The pros and cons of the pen licence

A school child sat at a desk, writing with a pen.

A school child writing with a pen

The National Curriculum states that pupils should leave primary school with “fluent, legible and, eventually, speedy handwriting”.

To achieve the curriculum’s handwriting goal by the end of Key Stage 2, many teachers use pen licences to motivate pupils to work harder on their penmanship.

While the promise of a pen licence works well for some pupils, it doesn’t work for others.

Let’s explore what a pen licence is, why teachers use them, and the pros and cons of their use in school.

What is a pen licence?

A pen licence certificate incentivises KS2 pupils in primary school to develop neat, well-formed and quick handwriting.

The certificate is commonly awarded to pupils when they demonstrate a set level of handwriting proficiency, and the assessment usually takes place over a few weeks rather than on one occasion.

Pupils need to demonstrate set skills to earn a pen licence. The exact skills vary between schools and teachers but often include:

  • gripping the pencil correctly
  • writing on the line
  • forming letters correctly
  • keeping letters the same size
  • beginning each letter in the correct place
  • joining letters correctly
  • using the correct spacing between words
  • ensuring ascending and descending strokes are the correct length
  • writing in a way that others can read.

Upon receiving the certificate, pupils are granted the privilege of using a school pen instead of a pencil for classwork and homework.

In many circumstances, the whole class doesn’t receive its pen licence on the same day.

The licence is usually delivered with a warning that it can be revoked at any time if a pupil’s handwriting deteriorates.

Why are pen licences used in primary schools?

Pen licences aren’t compulsory, but many teachers use them to encourage pupils to reach a set level of penmanship.

The pros of a pen licence

A boy using a fountain pen to complete his school homework.

Like all educational methods, there are pros and cons to using pen licences in primary schools.

Let’s explore the advantages first.

A pen licence is motivational

There’s no denying that children love a challenge and will often practice their handwriting more with the promise of a certificate and permission to write in pen.

A pen licence can be a source of pride

Pupils who succeed in gaining a pen licence feel pride when receiving their certificate and when writing with a pen in class.

A pen licence can boost self-confidence

Receiving a pen licence can be a significant moment for a primary school pupil, indicating that their hard work and dedication have paid off.

The achievement can boost self-confidence and inspire pupils to strive for excellence in other areas of their education.

A pen licence promotes responsibility

Some schools provide a pen with their licence while others rely on parents to provide one.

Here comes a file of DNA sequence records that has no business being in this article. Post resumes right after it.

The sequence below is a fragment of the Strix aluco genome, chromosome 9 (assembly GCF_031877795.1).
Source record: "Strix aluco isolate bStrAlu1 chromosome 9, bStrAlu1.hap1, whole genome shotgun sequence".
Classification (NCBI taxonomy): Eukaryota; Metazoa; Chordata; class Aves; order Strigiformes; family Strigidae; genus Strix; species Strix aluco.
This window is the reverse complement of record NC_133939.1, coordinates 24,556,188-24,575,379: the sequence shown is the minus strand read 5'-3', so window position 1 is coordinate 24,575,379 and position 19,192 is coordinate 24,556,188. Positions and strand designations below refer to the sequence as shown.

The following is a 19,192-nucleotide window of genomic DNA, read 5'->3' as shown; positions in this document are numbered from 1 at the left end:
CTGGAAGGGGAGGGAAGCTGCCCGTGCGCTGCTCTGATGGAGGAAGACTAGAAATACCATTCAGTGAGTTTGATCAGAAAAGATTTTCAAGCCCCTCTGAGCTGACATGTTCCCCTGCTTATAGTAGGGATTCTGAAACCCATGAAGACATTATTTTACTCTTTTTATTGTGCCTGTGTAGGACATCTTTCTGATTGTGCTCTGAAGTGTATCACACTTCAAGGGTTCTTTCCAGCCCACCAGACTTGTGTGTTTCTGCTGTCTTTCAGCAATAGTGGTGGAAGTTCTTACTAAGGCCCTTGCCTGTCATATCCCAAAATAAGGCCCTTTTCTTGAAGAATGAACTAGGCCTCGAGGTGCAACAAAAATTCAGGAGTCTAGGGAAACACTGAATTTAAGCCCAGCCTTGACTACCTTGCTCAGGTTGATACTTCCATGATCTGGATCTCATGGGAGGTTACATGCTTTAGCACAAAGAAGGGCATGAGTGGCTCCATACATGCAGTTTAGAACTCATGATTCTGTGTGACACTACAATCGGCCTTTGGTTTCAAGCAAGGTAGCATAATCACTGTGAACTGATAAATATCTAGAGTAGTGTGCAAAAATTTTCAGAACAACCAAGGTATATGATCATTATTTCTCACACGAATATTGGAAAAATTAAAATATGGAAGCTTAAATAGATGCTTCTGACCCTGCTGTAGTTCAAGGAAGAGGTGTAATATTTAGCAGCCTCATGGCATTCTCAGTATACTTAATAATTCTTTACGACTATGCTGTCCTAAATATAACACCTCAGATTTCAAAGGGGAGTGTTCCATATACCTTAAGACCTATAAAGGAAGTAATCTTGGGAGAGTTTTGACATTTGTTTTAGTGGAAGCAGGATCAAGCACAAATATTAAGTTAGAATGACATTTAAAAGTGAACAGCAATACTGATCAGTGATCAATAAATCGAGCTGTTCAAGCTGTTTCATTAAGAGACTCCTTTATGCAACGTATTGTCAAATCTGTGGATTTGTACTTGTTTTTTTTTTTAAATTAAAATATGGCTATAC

Either way, pupils will want to take care of their new writing tool, and it’s an opportunity to learn about responsibility and accountability.

The cons of a pen licence

A school girl stood sharpening a pencil.

Now, let’s shine a spotlight on the drawbacks of the pen licence.

A pen licence can result in low self-esteem

Pupils who take longer to achieve the required handwriting proficiency can lack confidence as they’ll see each of their classmates celebrated and promoted to pen use before them.

A pen licence creates a hierarchy

Pen licences create a hierarchy in the classroom, with those who achieve their licences first being perceived as more skilled or advanced than those who don’t.

The hierarchy can lead to feelings of resentment and unnecessary divisions between pupils.

A pen licence is discriminatory

The pen licence teaching method discriminates against disabled pupils and those with dyspraxia and impaired motor skills due to other medical conditions.

Some pupils will never achieve their pen licence, and others will struggle to before they leave primary school.

While these pupils may be skilled in other areas, focusing on handwriting through a pen licence can dent confidence and highlight differences between pupils — again, causing division.

A pen licence focuses heavily on handwriting

With the focus on handwriting the pen licence can overshadow the importance of the writing itself.

With a strong focus on neat handwriting, the importance of spelling, punctuation, grammar, and the content of what is written can be missed.

How teachers can avoid using pen licences

Teachers not wishing to use pen licences in their classroom can avoid them by working on handwriting skills with the whole class and promoting every pupil to pen use simultaneously.

Offer pupils the opportunity to use pen or pencil as they please, enabling them to select the best tool.

Given a choice, pupils who prefer to write in pencil won’t stand out like they would if they hadn’t yet achieved a pen licence.


Whether you support pen licences or not, you may be keen to learn how to help your child improve their handwriting, and you can find out all you need to know on our blog. If your child is left-handed, we’ve got plenty of handwriting tips for them to excel with their penmanship, too.

Lucy is our lead editor and has been passionate about stationery since childhood. She has a particular fondness for rollerball and calligraphy pens and is a keen advocate of snail mail.

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